Do you think there were fewer illegal fireworks this year?
What kind of rules do you think should control the use of fireworks in city limits for the July 4th holiday?
VANCOUVER, Wash. – Fireworks lighting up the night sky above Vancouver neighborhoods is a longstanding tradition that residents are not ready to give up. They packed the room at the Vancouver City Council meeting Monday night and clapped their approval as a plan to restrict fireworks was voted down.
The Vancouver city council voted 6 to 1 to reject an ordinance that would have banned all but “safe and sane” fireworks. They also nixed a proposal for seven days of sales and two days of use.
The room was packed with opponents who ranged in age from children to senior citizens. The majority asked city council members to not ban their traditional 4th of July fireworks.
"Council members clearly heard those at the hearing," said Barbara Ayers, City of Vancouver spokeswoman. " Testimony had a significant impact on the council vote."
The restrictions would have outlawed mortars, Roman candles and the like for the 2013 Independence Day holiday and beyond. With the Monday night vote, there will be no changes for 2013 and 2014. The council decided to talk about possible 2015 restrictions later this Fall.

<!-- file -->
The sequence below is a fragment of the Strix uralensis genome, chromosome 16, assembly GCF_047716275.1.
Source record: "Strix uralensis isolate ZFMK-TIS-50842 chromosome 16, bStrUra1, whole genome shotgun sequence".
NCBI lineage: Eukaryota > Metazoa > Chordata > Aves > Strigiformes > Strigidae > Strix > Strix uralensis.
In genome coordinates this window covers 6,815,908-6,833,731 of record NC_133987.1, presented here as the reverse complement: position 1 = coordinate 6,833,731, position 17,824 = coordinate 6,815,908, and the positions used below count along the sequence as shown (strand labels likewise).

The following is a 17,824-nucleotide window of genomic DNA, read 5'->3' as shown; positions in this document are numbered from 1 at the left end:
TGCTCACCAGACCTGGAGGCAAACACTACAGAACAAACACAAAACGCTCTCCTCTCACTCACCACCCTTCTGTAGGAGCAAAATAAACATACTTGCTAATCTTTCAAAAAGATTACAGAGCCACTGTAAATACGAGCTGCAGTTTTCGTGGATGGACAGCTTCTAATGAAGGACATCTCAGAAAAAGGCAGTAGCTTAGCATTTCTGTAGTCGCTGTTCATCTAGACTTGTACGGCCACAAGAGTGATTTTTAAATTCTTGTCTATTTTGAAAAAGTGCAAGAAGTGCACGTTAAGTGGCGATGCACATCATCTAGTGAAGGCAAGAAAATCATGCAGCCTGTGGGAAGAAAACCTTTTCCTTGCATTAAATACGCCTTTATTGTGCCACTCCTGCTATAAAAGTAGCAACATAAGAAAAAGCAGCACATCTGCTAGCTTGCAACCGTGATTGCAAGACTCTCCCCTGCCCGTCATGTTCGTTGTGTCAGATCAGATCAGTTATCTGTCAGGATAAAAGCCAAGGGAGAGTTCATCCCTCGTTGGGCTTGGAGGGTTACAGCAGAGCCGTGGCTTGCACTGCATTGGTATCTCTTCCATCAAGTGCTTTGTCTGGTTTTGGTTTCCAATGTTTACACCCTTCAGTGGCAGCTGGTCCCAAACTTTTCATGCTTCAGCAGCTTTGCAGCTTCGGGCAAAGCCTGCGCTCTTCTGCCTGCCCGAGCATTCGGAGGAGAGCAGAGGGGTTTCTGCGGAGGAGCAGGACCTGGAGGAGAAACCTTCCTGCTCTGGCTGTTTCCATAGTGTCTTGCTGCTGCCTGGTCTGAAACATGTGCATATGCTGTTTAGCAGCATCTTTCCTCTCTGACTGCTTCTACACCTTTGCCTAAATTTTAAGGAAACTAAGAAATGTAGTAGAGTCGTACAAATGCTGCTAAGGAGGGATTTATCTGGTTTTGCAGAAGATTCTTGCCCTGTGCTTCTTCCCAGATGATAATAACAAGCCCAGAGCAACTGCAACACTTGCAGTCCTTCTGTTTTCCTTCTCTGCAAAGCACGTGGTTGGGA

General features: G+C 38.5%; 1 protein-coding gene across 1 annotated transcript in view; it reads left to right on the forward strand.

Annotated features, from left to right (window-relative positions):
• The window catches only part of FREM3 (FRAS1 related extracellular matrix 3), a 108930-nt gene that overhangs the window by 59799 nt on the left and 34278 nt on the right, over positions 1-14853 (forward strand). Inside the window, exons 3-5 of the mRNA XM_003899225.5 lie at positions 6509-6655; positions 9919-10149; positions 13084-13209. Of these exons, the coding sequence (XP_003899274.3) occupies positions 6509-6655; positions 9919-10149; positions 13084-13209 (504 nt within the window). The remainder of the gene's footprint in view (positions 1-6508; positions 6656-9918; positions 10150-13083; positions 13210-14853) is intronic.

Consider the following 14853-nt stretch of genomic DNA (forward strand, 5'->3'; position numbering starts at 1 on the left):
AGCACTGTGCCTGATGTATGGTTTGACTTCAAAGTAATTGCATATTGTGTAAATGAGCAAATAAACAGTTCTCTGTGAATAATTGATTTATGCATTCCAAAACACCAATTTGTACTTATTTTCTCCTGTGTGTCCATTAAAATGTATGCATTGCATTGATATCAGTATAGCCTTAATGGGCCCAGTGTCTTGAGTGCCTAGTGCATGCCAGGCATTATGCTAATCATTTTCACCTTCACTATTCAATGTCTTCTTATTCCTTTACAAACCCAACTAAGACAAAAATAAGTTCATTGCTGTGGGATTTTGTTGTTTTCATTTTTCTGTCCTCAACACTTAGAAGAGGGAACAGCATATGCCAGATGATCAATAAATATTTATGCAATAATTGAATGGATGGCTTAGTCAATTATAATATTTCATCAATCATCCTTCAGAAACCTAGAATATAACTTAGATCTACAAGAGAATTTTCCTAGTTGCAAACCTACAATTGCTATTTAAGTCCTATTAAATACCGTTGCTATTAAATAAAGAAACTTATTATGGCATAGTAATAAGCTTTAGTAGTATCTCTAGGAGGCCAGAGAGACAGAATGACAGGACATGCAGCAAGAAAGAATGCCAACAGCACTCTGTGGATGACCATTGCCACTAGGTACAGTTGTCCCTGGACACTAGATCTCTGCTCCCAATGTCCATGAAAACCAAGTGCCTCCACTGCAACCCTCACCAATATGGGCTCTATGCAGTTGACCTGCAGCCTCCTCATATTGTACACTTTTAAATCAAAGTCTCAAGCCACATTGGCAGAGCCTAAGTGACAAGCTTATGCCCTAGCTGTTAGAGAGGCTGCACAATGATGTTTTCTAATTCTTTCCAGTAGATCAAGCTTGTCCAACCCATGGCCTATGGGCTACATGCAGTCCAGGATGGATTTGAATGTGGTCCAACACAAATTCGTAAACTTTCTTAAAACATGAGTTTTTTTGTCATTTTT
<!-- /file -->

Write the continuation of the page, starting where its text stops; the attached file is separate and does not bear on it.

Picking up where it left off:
It was a hot-button issue that has drawn strong public comment, both for and against. Some neighbors are tired of the noise, pollution and safety risks the airborne and exploding fireworks can bring. Community service groups that rely on fireworks sales were concerned about lost revenues.
“It’s pretty impacting; I don’t know of any other program where we could just take $35,000 out of thin air, to do what we do,” said Skip Barnes, who is a Vancouver Elks Lodge member.
The Elks support youth athletic programs and other community services.
Portland fire officials had applauded the possibility Vancouver would ban the more extreme fireworks, from a safety perspective.
“I’ve responded on house fires, I’ve responded on people who’ve blown their fingers off - it’s not a pretty sight,” said firefighter Ron Rouse of Portland Fire & Rescue. “And so I’m going to say the firefighters hope, they’re going to join Portland.”
If the Vancouver City Council had banned high flying fireworks, they still could have been purchased and used in Clark County.